With Oclaro in a waiting game, as China must provide antitrust regulatory approval for Lumentum’s acquisition, and although fibeReality senses that that some people at the former have moved to at least acceptance, others, depending on where they sit in the organization remain pessimistic. For example, individuals on the sales side are nervous about the possibly of being replaced by counterparts at Lumentum. Greg Dougherty, who did a skillful job of pulling Oclaro back from the brink of bankruptcy, when he started in the head position, will apparently not be involved in the daily operations of the combined company. While it is common for there to be reluctance for the CEO of an acquired company to be even put on the board of the firm making the purchase, we wonder if the issue is not a lot deeper, as for example, Lumentum does not seem to be in to find a new CFO. In our opinion, it is quite possible that the CEO, Alan Lowe, has found a yes-man already, who has taken the interim role, somewhat similar to what happened several years ago. (We firmly believe it would make for a better marriage if Dougherty is placed on the board.) Another problem for the Oclaro folks is the struggle in maintaining decent margins that were in the low 40s, and now are coming in the 35-to-40 percent range because of price erosion. Unfortunately, the new amalgamation is not expected to directly help the situation for Oclaro, relating to the client side of the business. All in all, with Lumentum’s focus on market diversification and in targeting products in the traditional space — along with the reverberations from our expectations of an eventual margin collapse for 3D-sensors, Oclaro may ultimately turn out to be unrecognizable.
We think that it would be a mistake if Lumentum chooses to dump most of Oclaro’s salespeople. It takes a special expertise in selling optical gear, unlike many other products across industries. We think the group is superior to the one from Lumentum, at least on the transceiver side, and a change would likely be detrimental to Oclaro’s existing customer relationships.
The good news for Oclaro, at least for now, is that on the development side, the teams are apparently going to mainly stay intact. We heard through the grapevine that Beck Mason, currently President of Integrated Photonics along with Walter Jankovic, presently President of Optical Connectivity, will remain, and manage those units.
Although Lumentum has stated plans to convert Oclaro’s chip manufacturing facilities, which has had to alarm the latter (they are the major strength being brought to the table) for 3D-sensing purposes, we understand that an Oclaro executive, who has been very close with Dougherty, and was among those who played a critical role in getting rid of losing businesses starting about five years ago, will evidently be in charge of all of the fabs after the merger. The core intellectual expertise for Oclaro is in facilities in both Japan and in the United Kingdom, and the growth of fabs in China were intended to expand the manufacturing capacity at lower cost. Lumentum’s Rose Orchard fab (originally from SDL) may be also be converted for some of Oclaro’s legacy devices.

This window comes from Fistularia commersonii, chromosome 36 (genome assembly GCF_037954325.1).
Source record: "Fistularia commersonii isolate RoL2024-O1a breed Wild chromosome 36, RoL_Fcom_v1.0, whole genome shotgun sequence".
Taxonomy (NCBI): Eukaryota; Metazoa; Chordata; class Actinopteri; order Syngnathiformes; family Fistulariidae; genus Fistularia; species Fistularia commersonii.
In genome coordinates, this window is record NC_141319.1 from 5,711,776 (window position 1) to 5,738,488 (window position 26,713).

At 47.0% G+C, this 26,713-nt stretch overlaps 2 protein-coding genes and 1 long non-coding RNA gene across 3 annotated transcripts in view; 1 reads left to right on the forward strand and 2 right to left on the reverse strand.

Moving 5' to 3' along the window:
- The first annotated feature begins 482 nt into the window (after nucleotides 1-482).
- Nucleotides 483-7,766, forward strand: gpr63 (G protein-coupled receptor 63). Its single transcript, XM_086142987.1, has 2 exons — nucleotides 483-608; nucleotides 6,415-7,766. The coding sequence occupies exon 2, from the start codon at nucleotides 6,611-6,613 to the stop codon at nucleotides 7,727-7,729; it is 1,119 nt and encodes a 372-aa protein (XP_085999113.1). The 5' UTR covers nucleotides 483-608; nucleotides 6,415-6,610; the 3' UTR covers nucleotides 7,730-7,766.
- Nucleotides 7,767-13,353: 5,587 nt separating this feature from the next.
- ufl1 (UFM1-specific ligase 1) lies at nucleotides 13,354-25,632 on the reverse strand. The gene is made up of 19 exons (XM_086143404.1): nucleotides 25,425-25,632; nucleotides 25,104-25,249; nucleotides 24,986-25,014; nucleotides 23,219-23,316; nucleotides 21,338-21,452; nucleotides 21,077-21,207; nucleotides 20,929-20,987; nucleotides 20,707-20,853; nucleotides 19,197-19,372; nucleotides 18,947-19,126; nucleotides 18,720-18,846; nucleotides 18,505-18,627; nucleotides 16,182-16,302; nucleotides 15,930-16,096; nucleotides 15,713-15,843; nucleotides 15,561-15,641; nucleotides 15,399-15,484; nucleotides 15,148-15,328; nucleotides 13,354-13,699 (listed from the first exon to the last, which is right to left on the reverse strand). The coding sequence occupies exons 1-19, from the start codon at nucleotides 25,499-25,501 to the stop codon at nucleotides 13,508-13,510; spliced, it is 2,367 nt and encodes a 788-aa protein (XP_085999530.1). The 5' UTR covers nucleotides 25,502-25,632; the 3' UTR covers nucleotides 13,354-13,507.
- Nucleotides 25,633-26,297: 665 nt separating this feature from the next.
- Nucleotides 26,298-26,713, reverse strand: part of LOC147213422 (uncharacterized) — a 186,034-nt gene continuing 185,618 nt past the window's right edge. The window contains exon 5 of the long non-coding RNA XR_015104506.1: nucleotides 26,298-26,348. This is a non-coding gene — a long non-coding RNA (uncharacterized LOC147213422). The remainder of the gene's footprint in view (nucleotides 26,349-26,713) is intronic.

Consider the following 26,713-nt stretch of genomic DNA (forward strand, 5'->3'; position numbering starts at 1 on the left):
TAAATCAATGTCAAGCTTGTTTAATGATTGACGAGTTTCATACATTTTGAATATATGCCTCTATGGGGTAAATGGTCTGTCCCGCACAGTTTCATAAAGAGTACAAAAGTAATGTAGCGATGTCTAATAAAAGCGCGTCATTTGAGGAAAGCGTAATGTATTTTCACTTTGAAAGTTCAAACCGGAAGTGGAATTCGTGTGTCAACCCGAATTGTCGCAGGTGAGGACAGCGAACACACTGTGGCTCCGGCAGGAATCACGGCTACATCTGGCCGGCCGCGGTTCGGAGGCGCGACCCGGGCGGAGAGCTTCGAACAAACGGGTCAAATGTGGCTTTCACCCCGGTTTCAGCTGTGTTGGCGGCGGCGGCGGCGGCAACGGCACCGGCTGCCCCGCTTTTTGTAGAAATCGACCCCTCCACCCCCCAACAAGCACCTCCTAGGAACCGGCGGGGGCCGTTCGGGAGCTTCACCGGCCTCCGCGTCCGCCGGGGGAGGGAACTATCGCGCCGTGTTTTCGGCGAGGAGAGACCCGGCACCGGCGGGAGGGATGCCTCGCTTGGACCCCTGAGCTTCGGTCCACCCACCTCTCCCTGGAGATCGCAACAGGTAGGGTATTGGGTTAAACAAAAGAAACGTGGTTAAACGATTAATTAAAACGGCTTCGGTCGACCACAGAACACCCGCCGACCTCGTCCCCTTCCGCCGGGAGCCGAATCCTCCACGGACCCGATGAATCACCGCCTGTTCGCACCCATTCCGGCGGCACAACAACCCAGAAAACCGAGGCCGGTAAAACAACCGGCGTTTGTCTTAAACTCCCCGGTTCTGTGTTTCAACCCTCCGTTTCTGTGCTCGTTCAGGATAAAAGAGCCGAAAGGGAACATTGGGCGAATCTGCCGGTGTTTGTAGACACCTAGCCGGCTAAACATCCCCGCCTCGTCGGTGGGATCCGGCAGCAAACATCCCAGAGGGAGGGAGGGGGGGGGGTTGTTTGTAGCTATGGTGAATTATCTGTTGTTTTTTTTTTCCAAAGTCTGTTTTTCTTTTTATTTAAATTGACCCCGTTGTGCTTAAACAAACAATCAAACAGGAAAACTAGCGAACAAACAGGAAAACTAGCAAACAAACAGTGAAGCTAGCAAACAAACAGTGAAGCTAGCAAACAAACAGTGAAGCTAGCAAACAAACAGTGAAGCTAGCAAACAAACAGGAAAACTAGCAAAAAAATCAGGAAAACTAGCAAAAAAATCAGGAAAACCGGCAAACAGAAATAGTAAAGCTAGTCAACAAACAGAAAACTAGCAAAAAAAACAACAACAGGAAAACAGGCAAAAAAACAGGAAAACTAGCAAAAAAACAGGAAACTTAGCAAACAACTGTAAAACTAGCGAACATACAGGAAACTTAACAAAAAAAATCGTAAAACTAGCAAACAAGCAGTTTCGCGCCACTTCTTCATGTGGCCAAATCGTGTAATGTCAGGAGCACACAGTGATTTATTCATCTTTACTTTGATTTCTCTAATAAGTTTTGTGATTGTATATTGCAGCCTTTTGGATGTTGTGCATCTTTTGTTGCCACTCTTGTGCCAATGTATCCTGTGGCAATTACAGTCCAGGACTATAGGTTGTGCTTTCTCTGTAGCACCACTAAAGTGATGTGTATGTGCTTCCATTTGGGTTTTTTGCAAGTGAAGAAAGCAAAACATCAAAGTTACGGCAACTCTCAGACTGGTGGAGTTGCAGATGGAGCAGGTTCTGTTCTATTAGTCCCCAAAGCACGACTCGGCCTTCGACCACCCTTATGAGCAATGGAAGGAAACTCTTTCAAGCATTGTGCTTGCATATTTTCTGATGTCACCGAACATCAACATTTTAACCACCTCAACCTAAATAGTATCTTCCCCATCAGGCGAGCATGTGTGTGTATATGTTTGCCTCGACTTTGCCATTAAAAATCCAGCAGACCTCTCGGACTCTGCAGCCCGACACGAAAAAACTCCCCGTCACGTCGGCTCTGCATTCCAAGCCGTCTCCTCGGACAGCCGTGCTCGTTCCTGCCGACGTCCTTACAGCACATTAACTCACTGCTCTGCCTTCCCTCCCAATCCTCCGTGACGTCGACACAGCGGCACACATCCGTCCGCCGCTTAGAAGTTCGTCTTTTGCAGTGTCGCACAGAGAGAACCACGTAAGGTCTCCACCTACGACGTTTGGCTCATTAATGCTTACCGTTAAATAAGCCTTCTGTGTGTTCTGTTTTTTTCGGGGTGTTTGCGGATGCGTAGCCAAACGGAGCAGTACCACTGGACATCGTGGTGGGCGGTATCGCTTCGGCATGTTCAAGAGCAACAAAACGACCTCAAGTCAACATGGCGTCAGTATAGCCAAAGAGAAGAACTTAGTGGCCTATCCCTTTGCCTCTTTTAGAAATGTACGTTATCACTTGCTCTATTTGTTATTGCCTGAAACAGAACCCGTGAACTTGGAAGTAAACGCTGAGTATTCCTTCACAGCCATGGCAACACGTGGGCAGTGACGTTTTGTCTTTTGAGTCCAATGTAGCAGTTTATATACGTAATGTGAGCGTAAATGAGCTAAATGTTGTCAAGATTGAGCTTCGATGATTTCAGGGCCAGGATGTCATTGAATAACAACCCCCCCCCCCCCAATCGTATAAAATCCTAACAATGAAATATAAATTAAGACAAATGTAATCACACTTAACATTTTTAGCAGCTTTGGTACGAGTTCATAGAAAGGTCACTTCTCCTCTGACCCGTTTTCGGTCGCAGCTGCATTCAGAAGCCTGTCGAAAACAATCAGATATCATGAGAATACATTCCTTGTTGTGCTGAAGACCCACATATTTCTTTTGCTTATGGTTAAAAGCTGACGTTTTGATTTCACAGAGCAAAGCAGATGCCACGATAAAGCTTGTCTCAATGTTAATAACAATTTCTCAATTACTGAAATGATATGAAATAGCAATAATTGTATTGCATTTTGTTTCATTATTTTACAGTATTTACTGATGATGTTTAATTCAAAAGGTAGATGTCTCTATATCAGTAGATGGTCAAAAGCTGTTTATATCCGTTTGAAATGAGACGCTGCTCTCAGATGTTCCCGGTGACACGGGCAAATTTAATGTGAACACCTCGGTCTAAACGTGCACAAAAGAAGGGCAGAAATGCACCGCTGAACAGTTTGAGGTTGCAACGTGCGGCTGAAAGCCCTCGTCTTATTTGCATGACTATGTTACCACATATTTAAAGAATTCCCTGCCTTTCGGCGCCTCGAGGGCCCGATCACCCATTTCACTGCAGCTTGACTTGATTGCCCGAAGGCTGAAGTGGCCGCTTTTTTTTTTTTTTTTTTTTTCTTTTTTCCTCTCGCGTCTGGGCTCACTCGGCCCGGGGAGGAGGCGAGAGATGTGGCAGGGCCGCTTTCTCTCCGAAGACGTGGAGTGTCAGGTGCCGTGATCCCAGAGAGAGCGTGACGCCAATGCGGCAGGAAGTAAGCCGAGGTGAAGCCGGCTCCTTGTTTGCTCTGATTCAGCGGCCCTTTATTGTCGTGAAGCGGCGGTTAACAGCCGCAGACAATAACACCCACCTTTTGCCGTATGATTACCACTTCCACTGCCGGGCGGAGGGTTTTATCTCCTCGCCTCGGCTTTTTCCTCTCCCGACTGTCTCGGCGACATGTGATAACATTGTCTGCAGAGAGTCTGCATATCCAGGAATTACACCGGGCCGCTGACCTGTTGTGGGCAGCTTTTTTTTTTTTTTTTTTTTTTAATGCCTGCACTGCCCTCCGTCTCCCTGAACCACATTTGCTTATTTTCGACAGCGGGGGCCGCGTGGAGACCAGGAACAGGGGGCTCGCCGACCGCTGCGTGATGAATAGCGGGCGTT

On the matter of the merger and the effects on Oclaro’s client-side gear, which has been experiencing eroding revenue and great margin pressures, especially with competition from lower quality suppliers, we have recently learned that the only benefit from the new combo will be a bigger entity providing additional breadth and depth. With an expanded range of products, it will be easier to endure the ups and downs, as well to better deal with other hardships in the market. In the long term, we would think such limited solace would not be enough of a satisfactory result for Lumentum’s leadership.
Adding to the lack of patience for inadequate performance on the client side, would be our continuing expectation that Apple will get to disciplining Lumentum for its foolish projection of margins in the past from the customer, along with potentially having to deal with what one might describe as a game of nasty tactics. For example, we have heard that Apple will not shy away in possibly using its powerful position in structuring a deal for a massive order for a huge number of 3D-sensing devices, which it will state has to be delivered by a certain date, even though the smartphone vendor knows it would be impossible for the VCSEL supplier to provide such a quantity within that period of time. As a result, there are penalties assessed, with subsequent price drops.
As always, fibeReality does not recommend any securities, and this writer does not invest in any companies being analyzed by us.
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[written by Mark Lutkowitz]